Cathy G. Johnson: I feel like there’s a certain part of [celebration] that’s like almost distracting culturally to think about book bans, because it’s like a fluffier way of talking about actual anti-trans, anti-LGBTQ legislation. Like Texas is banning a lot of our books—well multiple districts, I don’t want to spread one color across Texas because there’s a lot of Texas that’s fighting—but they just had the school sports law where transgender kids can’t play on sports teams with the gender they identify with. It’s frustrating to only talk about myself as an author getting banned, and I’m like, “I care about the kids! We make books for kids! We want kids to have good lives.”
Noah Grigni: People have [the] perception [that book bans mean sales], and that’s why they congratulate me…And if people are purely like, “Congratulations, you’re making more money,” that’s really sad and really gross that more profit for the author comes at the expense of kids in red states or conservative areas being unable to access the book. It completely undermines what we want to achieve when we are putting these stories into the world, that the kids who need them will be able to read them. The kids are the ones who suffer.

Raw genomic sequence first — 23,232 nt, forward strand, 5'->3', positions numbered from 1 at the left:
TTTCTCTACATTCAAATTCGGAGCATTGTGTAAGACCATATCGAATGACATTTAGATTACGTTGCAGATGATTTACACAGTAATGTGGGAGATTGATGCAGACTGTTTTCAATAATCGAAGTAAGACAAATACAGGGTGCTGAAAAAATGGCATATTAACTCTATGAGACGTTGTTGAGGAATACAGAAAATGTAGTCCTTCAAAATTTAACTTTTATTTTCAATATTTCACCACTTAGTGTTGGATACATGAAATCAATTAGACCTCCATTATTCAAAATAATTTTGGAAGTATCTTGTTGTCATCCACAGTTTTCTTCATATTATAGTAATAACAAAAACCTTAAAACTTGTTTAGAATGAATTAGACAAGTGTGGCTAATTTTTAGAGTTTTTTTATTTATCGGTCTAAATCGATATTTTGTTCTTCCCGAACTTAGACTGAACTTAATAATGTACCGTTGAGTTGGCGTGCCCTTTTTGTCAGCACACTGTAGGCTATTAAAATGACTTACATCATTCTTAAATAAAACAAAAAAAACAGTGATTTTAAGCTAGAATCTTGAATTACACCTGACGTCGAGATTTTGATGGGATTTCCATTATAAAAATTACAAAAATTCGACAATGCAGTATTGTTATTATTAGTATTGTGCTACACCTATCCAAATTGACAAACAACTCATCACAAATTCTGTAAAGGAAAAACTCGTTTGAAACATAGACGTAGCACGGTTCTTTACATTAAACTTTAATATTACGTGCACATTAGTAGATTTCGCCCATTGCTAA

Mike Curato: If you have a new title that people aren’t as familiar with, maybe a librarian won’t take a chance if their job is on the line. I wanted to make my book so that a young reader could read this and feel good about themselves, but because it’s on the banned list, [for] the people that would most associate with this book—it’s just reinforcing that “there are a lot of people that don’t want you here.” It’s weird. This reaction is a case in point to why these books need to exist, but at the same time it’s traumatic to a young reader because it makes it very real for them.
Mike Curato is the award-winning author and illustrator of the Little Elliot series, Where is Bina Bear, and the graphic novel Flamer, and has illustrated a number of other books for children, including What If… (by Samantha Berger), Worm Loves Worm, and All the Way to Havana.
Alex Gino loves glitter, ice cream, gardening, awe-ful puns, and stories that reflect the diversity and complexity of being alive. Their first novel, Melissa, was a winner of the Children’s Stonewall Award, the Lambda Literary Award, and the Children’s Choice Book Award. For more about Alex, please visit them at alexgino.com.